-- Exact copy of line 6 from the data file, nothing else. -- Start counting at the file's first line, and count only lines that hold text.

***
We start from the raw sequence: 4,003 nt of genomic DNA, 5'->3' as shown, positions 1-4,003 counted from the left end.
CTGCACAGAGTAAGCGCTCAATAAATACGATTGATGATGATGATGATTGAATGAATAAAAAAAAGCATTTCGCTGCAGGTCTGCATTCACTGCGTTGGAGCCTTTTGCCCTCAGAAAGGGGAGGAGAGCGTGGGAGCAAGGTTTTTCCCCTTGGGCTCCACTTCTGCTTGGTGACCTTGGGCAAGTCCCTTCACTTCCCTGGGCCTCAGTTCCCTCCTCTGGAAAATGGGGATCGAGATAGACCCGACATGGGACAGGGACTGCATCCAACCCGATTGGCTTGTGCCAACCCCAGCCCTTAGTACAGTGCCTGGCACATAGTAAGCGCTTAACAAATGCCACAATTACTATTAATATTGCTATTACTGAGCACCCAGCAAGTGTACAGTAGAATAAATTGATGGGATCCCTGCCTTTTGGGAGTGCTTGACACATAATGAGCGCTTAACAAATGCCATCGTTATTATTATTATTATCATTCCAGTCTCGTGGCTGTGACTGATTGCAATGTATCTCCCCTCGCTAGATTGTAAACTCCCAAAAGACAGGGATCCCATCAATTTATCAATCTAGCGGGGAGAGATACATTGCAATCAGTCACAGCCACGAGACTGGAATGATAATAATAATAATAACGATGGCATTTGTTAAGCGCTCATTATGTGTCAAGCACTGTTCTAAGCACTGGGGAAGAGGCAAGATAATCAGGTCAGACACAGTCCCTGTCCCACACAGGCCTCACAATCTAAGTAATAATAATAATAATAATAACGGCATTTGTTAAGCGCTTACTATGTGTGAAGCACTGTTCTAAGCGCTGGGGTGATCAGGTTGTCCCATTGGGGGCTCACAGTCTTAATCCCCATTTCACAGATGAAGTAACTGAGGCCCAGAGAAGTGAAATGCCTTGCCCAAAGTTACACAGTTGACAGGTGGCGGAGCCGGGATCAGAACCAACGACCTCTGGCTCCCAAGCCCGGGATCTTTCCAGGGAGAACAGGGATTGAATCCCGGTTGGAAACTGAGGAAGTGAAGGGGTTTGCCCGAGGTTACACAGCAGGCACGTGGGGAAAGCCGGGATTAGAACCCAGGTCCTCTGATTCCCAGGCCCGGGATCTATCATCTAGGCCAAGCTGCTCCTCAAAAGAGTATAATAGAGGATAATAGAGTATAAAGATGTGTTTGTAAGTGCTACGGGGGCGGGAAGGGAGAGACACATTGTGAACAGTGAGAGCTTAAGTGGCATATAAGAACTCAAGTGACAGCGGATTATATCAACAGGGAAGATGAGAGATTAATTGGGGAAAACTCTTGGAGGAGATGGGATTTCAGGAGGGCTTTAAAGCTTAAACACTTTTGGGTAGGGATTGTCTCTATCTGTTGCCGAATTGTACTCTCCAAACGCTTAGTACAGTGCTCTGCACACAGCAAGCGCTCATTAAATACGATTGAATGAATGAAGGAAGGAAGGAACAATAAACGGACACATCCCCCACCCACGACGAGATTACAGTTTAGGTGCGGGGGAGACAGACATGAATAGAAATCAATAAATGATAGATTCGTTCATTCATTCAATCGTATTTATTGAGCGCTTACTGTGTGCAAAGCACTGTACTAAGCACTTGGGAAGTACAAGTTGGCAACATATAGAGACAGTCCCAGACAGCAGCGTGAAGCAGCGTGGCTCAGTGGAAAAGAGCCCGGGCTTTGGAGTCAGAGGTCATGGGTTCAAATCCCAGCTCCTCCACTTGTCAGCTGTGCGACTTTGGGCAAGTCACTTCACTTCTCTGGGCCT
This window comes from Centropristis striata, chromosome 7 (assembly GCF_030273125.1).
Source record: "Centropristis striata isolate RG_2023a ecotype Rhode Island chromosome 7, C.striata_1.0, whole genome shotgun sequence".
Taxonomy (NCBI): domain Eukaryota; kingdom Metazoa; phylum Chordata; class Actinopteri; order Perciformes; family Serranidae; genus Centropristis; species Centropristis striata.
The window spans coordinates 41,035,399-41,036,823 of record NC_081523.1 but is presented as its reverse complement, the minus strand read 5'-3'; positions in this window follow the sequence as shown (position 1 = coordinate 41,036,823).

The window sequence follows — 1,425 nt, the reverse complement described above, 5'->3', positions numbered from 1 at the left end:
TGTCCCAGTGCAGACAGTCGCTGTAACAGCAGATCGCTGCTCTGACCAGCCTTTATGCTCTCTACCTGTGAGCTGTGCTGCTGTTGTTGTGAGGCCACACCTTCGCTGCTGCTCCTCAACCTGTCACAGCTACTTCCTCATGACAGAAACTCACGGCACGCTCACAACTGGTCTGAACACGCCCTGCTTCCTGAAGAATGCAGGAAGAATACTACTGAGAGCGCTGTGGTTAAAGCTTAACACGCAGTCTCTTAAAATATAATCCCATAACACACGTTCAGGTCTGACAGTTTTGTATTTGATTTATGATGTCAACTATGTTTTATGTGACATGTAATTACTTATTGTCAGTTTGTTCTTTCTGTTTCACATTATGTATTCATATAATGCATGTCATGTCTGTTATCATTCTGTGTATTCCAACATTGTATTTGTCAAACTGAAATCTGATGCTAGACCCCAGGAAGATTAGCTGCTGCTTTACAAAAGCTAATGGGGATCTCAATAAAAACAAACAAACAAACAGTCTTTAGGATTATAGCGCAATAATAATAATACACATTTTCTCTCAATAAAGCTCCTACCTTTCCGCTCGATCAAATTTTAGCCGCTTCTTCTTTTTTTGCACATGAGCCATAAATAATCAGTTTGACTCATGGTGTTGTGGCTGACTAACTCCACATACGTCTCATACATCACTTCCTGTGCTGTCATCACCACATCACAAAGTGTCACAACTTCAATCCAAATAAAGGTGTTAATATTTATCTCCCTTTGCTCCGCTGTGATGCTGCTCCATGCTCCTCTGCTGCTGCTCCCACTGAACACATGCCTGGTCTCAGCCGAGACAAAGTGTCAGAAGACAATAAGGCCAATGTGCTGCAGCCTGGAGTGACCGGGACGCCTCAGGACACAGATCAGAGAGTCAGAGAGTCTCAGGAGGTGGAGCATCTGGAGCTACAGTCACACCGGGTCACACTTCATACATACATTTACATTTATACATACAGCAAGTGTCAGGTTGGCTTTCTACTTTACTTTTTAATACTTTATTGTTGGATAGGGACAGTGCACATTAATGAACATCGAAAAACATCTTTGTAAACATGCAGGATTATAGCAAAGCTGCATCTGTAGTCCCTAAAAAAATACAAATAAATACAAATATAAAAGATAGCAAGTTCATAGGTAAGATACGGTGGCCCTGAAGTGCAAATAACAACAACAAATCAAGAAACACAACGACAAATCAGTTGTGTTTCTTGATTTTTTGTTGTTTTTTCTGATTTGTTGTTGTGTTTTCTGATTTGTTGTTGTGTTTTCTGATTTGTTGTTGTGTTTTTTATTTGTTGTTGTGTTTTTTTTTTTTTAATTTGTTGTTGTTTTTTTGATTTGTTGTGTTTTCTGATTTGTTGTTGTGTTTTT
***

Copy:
The window spans coordinates 41,035,399-41,036,823 of record NC_081523.1 but is presented as its reverse complement, the minus strand read 5'-3'; positions in this window follow the sequence as shown (position 1 = coordinate 41,036,823).